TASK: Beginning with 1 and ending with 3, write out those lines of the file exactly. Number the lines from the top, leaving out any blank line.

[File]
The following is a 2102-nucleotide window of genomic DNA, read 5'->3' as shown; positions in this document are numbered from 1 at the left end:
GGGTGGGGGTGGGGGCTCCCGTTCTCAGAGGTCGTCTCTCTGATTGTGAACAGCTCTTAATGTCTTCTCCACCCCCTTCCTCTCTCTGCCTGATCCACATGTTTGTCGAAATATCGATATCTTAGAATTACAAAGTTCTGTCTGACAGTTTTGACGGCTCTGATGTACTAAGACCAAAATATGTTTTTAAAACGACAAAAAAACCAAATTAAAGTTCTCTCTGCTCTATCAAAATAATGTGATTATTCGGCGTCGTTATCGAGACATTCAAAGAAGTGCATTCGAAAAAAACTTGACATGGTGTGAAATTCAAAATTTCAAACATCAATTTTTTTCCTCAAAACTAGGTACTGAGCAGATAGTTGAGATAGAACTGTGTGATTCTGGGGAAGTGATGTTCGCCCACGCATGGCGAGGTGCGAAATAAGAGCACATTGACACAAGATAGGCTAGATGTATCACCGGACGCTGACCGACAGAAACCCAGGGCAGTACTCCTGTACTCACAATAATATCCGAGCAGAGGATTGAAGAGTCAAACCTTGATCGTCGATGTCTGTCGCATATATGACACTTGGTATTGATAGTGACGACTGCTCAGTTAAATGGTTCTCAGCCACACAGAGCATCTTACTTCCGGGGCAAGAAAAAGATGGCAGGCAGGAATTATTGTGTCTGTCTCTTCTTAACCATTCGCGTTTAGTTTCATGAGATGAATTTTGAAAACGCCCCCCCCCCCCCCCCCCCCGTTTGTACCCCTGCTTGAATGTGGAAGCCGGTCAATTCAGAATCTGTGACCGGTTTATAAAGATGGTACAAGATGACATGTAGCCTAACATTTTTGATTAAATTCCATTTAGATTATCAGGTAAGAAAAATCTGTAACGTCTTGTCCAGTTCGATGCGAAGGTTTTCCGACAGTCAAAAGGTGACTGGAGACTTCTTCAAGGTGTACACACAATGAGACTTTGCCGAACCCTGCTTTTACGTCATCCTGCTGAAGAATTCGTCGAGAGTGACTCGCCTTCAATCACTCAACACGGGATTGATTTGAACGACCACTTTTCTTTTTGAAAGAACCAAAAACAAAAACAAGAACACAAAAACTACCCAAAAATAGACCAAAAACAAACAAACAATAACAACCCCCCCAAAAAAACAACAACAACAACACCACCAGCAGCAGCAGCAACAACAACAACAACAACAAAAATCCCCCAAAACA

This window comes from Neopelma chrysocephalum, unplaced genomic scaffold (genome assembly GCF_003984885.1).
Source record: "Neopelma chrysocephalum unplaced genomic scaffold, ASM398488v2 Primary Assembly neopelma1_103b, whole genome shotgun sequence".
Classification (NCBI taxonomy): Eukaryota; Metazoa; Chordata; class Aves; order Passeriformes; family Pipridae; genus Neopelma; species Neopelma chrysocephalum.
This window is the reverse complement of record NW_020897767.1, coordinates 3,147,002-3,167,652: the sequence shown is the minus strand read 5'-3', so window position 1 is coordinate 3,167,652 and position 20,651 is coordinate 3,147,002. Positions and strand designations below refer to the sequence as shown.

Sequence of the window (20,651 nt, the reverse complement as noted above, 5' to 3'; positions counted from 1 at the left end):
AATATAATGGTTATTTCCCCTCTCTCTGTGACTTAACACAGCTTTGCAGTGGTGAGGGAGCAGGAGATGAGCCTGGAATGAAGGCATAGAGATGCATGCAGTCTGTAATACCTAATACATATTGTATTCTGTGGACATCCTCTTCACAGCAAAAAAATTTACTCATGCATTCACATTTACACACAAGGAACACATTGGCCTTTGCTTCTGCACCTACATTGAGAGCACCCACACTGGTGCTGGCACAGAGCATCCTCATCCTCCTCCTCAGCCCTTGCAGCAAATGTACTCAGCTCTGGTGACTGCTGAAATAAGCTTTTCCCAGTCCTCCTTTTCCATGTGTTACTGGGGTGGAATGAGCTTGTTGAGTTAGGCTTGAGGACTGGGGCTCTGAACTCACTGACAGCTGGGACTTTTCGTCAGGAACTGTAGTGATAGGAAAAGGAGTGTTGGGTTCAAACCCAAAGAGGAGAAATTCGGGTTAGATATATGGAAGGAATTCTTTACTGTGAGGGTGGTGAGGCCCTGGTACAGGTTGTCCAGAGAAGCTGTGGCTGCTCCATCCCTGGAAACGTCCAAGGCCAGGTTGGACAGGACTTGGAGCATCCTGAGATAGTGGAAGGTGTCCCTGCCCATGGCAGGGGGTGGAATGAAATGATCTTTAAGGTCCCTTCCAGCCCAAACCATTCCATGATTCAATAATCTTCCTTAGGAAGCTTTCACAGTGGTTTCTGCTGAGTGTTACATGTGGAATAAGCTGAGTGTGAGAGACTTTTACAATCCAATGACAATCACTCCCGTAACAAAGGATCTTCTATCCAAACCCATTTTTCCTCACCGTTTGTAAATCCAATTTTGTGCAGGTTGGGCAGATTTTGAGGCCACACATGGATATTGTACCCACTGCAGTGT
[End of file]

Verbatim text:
The following is a 2102-nucleotide window of genomic DNA, read 5'->3' as shown; positions in this document are numbered from 1 at the left end:
GGGTGGGGGTGGGGGCTCCCGTTCTCAGAGGTCGTCTCTCTGATTGTGAACAGCTCTTAATGTCTTCTCCACCCCCTTCCTCTCTCTGCCTGATCCACATGTTTGTCGAAATATCGATATCTTAGAATTACAAAGTTCTGTCTGACAGTTTTGACGGCTCTGATGTACTAAGACCAAAATATGTTTTTAAAACGACAAAAAAACCAAATTAAAGTTCTCTCTGCTCTATCAAAATAATGTGATTATTCGGCGTCGTTATCGAGACATTCAAAGAAGTGCATTCGAAAAAAACTTGACATGGTGTGAAATTCAAAATTTCAAACATCAATTTTTTTCCTCAAAACTAGGTACTGAGCAGATAGTTGAGATAGAACTGTGTGATTCTGGGGAAGTGATGTTCGCCCACGCATGGCGAGGTGCGAAATAAGAGCACATTGACACAAGATAGGCTAGATGTATCACCGGACGCTGACCGACAGAAACCCAGGGCAGTACTCCTGTACTCACAATAATATCCGAGCAGAGGATTGAAGAGTCAAACCTTGATCGTCGATGTCTGTCGCATATATGACACTTGGTATTGATAGTGACGACTGCTCAGTTAAATGGTTCTCAGCCACACAGAGCATCTTACTTCCGGGGCAAGAAAAAGATGGCAGGCAGGAATTATTGTGTCTGTCTCTTCTTAACCATTCGCGTTTAGTTTCATGAGATGAATTTTGAAAACGCCCCCCCCCCCCCCCCCCCCGTTTGTACCCCTGCTTGAATGTGGAAGCCGGTCAATTCAGAATCTGTGACCGGTTTATAAAGATGGTACAAGATGACATGTAGCCTAACATTTTTGATTAAATTCCATTTAGATTATCAGGTAAGAAAAATCTGTAACGTCTTGTCCAGTTCGATGCGAAGGTTTTCCGACAGTCAAAAGGTGACTGGAGACTTCTTCAAGGTGTACACACAATGAGACTTTGCCGAACCCTGCTTTTACGTCATCCTGCTGAAGAATTCGTCGAGAGTGACTCGCCTTCAATCACTCAACACGGGATTGATTTGAACGACCACTTTTCTTTTTGAAAGAACCAAAAACAAAAACAAGAACACAAAAACTACCCAAAAATAGACCAAAAACAAACAAACAATAACAACCCCCCCAAAAAAACAACAACAACAACACCACCAGCAGCAGCAGCAACAACAACAACAACAACAAAAATCCCCCAAAACA

This window comes from Neopelma chrysocephalum, unplaced genomic scaffold (genome assembly GCF_003984885.1).